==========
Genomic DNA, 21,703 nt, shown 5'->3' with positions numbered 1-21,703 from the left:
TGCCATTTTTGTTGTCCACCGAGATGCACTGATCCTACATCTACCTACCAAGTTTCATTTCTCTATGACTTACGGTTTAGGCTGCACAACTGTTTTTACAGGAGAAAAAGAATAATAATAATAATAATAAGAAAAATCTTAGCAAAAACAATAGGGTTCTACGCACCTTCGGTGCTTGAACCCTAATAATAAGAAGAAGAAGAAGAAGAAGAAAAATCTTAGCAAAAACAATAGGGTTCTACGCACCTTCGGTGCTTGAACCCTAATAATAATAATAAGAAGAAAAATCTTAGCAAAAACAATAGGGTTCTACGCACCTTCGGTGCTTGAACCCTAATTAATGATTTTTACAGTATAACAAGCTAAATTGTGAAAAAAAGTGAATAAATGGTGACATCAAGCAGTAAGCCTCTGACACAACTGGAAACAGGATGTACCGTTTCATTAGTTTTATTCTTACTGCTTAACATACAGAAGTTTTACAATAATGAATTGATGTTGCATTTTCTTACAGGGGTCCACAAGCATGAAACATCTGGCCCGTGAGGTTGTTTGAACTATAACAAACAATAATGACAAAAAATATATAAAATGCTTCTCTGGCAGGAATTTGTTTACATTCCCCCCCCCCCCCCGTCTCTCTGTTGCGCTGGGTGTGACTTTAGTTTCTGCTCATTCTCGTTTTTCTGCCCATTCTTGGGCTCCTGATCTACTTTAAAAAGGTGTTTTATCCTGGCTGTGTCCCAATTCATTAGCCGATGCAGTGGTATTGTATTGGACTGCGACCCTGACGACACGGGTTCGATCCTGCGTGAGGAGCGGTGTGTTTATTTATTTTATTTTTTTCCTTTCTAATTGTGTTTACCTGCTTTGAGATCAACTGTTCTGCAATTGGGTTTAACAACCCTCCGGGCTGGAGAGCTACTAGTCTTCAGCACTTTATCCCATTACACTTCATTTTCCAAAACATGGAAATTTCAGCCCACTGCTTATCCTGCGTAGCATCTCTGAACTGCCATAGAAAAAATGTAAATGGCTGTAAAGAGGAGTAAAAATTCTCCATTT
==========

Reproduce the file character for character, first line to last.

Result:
Genomic DNA, 21,703 nt, shown 5'->3' with positions numbered 1-21,703 from the left:
TGCCATTTTTGTTGTCCACCGAGATGCACTGATCCTACATCTACCTACCAAGTTTCATTTCTCTATGACTTACGGTTTAGGCTGCACAACTGTTTTTACAGGAGAAAAAGAATAATAATAATAATAATAAGAAAAATCTTAGCAAAAACAATAGGGTTCTACGCACCTTCGGTGCTTGAACCCTAATAATAAGAAGAAGAAGAAGAAGAAGAAAAATCTTAGCAAAAACAATAGGGTTCTACGCACCTTCGGTGCTTGAACCCTAATAATAATAATAAGAAGAAAAATCTTAGCAAAAACAATAGGGTTCTACGCACCTTCGGTGCTTGAACCCTAATTAATGATTTTTACAGTATAACAAGCTAAATTGTGAAAAAAAGTGAATAAATGGTGACATCAAGCAGTAAGCCTCTGACACAACTGGAAACAGGATGTACCGTTTCATTAGTTTTATTCTTACTGCTTAACATACAGAAGTTTTACAATAATGAATTGATGTTGCATTTTCTTACAGGGGTCCACAAGCATGAAACATCTGGCCCGTGAGGTTGTTTGAACTATAACAAACAATAATGACAAAAAATATATAAAATGCTTCTCTGGCAGGAATTTGTTTACATTCCCCCCCCCCCCCCGTCTCTCTGTTGCGCTGGGTGTGACTTTAGTTTCTGCTCATTCTCGTTTTTCTGCCCATTCTTGGGCTCCTGATCTACTTTAAAAAGGTGTTTTATCCTGGCTGTGTCCCAATTCATTAGCCGATGCAGTGGTATTGTATTGGACTGCGACCCTGACGACACGGGTTCGATCCTGCGTGAGGAGCGGTGTGTTTATTTATTTTATTTTTTTCCTTTCTAATTGTGTTTACCTGCTTTGAGATCAACTGTTCTGCAATTGGGTTTAACAACCCTCCGGGCTGGAGAGCTACTAGTCTTCAGCACTTTATCCCATTACACTTCATTTTCCAAAACATGGAAATTTCAGCCCACTGCTTATCCTGCGTAGCATCTCTGAACTGCCATAGAAAAAATGTAAATGGCTGTAAAGAGGAGTAAAAATTCTCCATTT